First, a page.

Posted 11 February 2002 - 09:32 AM
Let us return to the business, discussed earlier on this thread, of the développé.
Again, imagine that one is standing on the flat foot, and does a développé devant. Then take that leg, and move it to la seconde, and then move it to arabesque, in what is called in some "jurisdictions", "grand rond de jambe". In the classical scheme, THAT LEG MUST REMAIN AT THE SAME HEIGHT THROUGHOUT, because devant, à la seconde, en arrière, is a single, coordinated, motion that simply happens to shift through different configurations.
The leg does not go to 110-120 degrees devant, then whooosh up to 180 à la seconde, than collapse down to 110 en arabesque, or any other dipping-and-bobbing combo of degrees. IT MUST REMAIN THROUGHOUT AT THE SAME LEVEL. It also happens to be a major choreographic feature.
Now the human body is so made, that no-one on the planet, not even Mlle. Guillem, can do a développé devant so that it touches the nose. Therefore, under no circumstances whatsoever, can the développé à la seconde be allowed to go higher than the one devant.
Again, think calm, think strong, think stable. And think COHERENT.
This is an iron law. We can of course break such laws, and the crowd will roar in approval...but in every crowd, there is SOMEONE, who knows.
[ February 11, 2002: Message edited by: katharine kanter ]
Posted 11 February 2002 - 10:05 AM
Posted 11 February 2002 - 11:15 AM
Also, an important point is getting lost in this discussion which will soon, I fear, call for the permanent attachment of spirit levels and plumb lines to dancers' thighs and calves. It's not so much whether a Guillem, Lacarra or Balanchine, makes changes, even drastic ones, in the accepted practice of an art form, but rather whether in changing that practice, gives back to the art as much, if not more, than what's been "taken away." In the case of Balanchine, there can be no doubt. I haven't seen enough of Guillem and Lacarra to say, other than to say I haven't found Lacarra freakish in the way I've found, say, Zakharova.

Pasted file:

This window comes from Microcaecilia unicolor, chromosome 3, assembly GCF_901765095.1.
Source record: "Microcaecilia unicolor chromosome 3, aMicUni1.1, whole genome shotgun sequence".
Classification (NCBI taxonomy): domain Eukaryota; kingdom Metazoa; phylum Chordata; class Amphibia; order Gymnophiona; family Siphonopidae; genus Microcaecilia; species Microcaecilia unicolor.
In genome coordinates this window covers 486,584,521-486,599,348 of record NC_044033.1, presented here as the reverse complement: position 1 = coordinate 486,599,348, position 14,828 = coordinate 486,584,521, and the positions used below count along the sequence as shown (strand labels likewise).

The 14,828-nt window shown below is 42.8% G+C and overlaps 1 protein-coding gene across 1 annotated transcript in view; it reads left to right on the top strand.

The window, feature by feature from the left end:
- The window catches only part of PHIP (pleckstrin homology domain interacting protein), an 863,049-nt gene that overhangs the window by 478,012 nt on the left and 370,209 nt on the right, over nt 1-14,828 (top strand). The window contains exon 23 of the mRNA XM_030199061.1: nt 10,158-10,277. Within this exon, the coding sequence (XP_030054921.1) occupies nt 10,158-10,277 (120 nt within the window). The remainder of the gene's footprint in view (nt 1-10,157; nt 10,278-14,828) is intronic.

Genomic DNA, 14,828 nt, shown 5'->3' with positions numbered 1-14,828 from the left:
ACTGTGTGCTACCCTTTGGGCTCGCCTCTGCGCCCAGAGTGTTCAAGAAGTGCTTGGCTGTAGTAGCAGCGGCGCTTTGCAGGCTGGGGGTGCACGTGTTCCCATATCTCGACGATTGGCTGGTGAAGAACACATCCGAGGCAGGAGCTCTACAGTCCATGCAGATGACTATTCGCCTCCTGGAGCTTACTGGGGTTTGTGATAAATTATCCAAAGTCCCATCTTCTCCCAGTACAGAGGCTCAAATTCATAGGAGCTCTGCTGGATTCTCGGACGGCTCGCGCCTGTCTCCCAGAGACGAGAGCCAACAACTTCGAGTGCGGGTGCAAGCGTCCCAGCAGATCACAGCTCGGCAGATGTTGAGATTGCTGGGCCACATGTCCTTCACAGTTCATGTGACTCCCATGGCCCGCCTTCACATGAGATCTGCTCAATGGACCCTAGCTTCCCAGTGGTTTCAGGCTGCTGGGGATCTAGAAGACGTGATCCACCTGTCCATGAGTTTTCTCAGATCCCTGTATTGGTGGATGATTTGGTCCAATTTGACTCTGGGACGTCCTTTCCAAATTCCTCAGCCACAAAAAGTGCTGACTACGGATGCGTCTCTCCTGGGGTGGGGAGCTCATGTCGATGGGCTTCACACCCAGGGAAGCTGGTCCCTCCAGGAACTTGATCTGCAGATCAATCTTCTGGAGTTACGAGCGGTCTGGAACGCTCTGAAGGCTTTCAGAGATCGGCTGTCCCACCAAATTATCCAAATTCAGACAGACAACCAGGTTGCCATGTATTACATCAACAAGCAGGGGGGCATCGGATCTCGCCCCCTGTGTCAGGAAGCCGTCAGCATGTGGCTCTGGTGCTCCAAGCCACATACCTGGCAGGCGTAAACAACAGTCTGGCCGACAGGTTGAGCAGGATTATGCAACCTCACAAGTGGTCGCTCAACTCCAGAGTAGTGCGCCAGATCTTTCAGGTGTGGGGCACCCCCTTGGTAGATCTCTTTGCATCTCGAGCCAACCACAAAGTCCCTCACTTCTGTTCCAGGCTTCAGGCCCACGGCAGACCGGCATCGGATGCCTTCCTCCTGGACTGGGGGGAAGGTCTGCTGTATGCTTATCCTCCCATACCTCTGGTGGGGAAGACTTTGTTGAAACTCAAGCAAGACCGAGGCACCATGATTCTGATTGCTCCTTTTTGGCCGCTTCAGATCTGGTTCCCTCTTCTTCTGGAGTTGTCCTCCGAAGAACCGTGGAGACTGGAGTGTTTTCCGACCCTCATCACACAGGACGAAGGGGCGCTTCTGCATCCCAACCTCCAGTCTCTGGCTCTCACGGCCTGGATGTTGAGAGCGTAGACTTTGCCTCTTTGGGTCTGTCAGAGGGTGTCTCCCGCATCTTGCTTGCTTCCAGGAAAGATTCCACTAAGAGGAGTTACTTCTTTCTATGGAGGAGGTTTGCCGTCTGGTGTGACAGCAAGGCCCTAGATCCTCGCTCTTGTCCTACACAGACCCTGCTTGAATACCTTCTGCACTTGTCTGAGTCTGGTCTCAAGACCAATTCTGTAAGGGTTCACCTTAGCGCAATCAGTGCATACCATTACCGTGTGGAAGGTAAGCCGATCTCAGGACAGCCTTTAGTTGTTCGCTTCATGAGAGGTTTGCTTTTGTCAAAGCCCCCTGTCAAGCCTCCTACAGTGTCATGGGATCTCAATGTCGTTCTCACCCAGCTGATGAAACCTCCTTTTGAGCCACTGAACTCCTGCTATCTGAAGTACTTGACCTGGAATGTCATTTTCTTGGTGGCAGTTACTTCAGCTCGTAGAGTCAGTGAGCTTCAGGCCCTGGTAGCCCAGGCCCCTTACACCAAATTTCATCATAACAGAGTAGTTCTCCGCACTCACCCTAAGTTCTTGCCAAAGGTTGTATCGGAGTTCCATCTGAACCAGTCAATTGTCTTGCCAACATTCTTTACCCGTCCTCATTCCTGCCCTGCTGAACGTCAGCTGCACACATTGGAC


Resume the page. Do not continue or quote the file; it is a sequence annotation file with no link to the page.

Posted 11 February 2002 - 01:42 PM
Posted 11 February 2002 - 03:49 PM
I didn't find the remarks about Lacarra troubling or off-balance. I read the comment that "It is as if she herself confuses Odette and Odile and can't tell the difference" not a review of a performance that he didn't see, but a comment on what he called her "unrelenting seductiveness" in roles like Odette and Aurora. He was quite clear not to say "ballets like Swan Lake or Sleeping Beauty" and if one sees a dancer perform the white swan pas de deux (which I'm assuming that he's seen at SFB galas), one has seen her Odette.
I haven't read much of Paul Parish's writing, but I do know he's a long-time San Franciscan who's been watching SFB for years. There's more than a column of praise for Lacarra (not that that really matters; I don't think one has to scrape around for a few good points when writing about a dancer one feels doesn't meet the mark). But I didn't read Parish's remarks on Lacarra as an attack at all, but within the larger context of his first paragraph: "At this point San Francisco Ballet is ast its gretest strength ever, ands yet it's farther from having a company stile than I can remember. The repertory is extremely eclectic, and the big personalities of several years ago have gone."...."
I enjoyed the article very much. I found some of Parish's descriptions of dancing dazzling, including this one of Lacarra: "In The Cage, in Symphony in Three Movements, she is flat-out magnificent. Although she's unmusical, she can count, and in Symphony in Three her double manege of pique turns as the corps zigzags all around her--perfect pique turns, two big circles of the stage, amid all that hubbub--is a tremendous feat of sang-froid, like flying a spaceship through an asteroid belt. Her cool-hot seductive manner is perfect for such roles, and her astonishisng flexibility extends the effect of her one-in-a-million proportions to levels of fascination I've never experienced before."
I'll spend a day or two trying to figure out what he means that she has "a back so flexible she can do an arabesque that looks like a bobbypin," but I'm glad to read someone who thinks that way.
The article discusses several other of SFB's ballerinas: Berman (and he makes the best case for this dancer, whom I've never found interesting, that I've ever read), Feijoo and LeBlanc, especially. He makes you realize, I think, that spending a whole season watching SFB might be very interesting, and a whole lot of fun.
The question he raises about company style is a good one, for me. I think the complaint about Lacarra is less about her as a dancer (he's writes about some performances that he thinks are stunning, others he feels are in the wrong key) but that the company as a whole is an odd amalgamation of styles, interesting dancers brought in from all over, but no specific company accent.
[ February 11, 2002: Message edited by: alexandra ]
Posted 12 February 2002 - 12:35 AM
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